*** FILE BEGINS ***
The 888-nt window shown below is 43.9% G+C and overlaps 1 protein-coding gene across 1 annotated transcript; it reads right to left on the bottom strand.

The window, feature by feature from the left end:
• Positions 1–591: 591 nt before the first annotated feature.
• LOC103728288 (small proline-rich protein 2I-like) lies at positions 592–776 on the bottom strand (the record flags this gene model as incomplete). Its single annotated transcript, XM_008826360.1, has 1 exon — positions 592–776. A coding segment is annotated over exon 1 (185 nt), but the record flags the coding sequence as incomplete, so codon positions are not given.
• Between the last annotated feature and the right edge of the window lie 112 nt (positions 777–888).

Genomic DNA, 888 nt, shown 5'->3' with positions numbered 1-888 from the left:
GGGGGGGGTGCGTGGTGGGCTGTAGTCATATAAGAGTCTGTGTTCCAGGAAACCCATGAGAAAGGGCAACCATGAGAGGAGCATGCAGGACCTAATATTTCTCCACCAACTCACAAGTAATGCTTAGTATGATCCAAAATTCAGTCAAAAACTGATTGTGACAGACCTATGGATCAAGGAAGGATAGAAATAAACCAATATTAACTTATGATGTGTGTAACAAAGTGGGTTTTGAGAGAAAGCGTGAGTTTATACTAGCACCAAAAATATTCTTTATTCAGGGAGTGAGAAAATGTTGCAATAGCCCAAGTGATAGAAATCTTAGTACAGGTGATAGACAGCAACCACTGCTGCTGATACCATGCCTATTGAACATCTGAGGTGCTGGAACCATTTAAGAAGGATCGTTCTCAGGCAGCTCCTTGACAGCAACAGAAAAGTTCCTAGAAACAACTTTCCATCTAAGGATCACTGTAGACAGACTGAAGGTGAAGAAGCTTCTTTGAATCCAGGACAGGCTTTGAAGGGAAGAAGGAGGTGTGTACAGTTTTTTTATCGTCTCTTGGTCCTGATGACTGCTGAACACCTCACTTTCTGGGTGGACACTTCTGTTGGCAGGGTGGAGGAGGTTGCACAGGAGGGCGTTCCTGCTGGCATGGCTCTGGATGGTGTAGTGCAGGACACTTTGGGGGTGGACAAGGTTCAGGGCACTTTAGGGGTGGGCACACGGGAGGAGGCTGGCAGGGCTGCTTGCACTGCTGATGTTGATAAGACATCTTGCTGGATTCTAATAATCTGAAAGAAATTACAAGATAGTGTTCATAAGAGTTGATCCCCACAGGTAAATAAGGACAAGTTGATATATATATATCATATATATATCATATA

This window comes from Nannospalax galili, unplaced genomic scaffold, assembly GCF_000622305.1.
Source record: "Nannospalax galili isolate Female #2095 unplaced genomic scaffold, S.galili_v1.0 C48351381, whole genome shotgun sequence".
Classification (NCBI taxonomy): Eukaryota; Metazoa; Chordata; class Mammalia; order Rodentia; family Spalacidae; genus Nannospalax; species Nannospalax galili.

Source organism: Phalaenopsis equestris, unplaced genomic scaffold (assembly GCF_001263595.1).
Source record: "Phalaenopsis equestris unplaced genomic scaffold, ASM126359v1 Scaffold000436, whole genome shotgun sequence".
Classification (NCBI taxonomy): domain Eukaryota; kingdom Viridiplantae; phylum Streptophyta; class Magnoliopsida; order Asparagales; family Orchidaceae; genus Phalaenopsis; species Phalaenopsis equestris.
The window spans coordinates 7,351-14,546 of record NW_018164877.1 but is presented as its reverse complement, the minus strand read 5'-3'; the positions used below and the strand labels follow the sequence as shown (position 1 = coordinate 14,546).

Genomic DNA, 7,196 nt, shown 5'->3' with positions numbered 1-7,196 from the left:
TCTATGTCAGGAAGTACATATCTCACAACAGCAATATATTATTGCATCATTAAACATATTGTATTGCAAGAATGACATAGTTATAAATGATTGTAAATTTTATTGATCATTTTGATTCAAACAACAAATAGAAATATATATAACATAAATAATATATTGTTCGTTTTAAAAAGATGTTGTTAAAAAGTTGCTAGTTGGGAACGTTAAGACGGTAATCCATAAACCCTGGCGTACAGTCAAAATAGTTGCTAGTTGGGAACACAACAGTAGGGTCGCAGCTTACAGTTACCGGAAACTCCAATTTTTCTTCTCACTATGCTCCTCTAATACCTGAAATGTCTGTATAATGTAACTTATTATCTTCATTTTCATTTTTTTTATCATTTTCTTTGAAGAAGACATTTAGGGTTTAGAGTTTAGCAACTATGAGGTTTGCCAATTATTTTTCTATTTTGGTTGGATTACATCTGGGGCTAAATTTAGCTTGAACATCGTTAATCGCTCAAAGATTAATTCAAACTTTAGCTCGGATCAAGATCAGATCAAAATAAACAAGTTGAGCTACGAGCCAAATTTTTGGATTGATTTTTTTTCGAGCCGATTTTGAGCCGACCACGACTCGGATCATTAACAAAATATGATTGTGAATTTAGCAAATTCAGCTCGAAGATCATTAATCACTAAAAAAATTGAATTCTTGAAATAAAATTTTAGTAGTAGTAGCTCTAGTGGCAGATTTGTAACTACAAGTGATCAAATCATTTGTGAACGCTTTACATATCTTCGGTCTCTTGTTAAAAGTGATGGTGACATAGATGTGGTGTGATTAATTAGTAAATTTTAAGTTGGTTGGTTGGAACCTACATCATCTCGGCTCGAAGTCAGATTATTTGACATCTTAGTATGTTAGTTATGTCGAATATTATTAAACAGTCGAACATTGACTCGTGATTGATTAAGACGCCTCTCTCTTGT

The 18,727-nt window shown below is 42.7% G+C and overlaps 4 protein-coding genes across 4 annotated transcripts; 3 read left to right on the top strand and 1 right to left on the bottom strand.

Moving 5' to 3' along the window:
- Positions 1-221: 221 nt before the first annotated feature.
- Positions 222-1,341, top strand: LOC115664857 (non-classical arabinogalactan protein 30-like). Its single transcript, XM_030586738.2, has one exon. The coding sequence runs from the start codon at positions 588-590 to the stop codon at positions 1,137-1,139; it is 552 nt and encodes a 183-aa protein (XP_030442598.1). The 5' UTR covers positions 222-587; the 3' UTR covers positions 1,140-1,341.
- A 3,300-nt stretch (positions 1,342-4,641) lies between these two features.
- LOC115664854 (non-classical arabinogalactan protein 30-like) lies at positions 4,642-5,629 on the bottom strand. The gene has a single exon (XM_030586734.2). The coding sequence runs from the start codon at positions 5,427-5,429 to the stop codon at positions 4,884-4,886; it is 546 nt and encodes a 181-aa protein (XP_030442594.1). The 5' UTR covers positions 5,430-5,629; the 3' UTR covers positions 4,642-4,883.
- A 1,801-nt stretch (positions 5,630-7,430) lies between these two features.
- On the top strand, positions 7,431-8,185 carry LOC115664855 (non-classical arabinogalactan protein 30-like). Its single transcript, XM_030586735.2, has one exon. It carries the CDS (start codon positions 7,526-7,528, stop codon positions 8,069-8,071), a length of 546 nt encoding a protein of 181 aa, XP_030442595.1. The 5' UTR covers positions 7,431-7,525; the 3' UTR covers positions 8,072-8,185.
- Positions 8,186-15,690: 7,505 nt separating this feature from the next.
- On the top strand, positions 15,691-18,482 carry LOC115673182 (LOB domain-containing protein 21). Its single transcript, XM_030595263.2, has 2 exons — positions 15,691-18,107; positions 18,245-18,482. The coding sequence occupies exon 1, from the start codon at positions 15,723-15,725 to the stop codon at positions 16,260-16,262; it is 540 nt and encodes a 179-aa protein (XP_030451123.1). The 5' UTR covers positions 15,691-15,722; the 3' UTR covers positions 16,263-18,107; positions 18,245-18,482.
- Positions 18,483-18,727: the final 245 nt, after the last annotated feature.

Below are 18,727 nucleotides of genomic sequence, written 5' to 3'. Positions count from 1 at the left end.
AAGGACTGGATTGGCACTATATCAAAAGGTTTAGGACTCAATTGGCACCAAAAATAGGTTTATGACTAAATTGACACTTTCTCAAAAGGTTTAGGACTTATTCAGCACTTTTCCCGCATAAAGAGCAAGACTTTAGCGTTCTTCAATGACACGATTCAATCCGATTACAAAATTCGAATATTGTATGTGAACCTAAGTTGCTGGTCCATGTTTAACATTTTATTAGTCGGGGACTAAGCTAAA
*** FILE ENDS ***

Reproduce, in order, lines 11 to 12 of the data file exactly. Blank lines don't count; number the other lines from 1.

Source organism: Phalaenopsis equestris, unplaced genomic scaffold (assembly GCF_001263595.1).
Source record: "Phalaenopsis equestris unplaced genomic scaffold, ASM126359v1 Scaffold000436, whole genome shotgun sequence".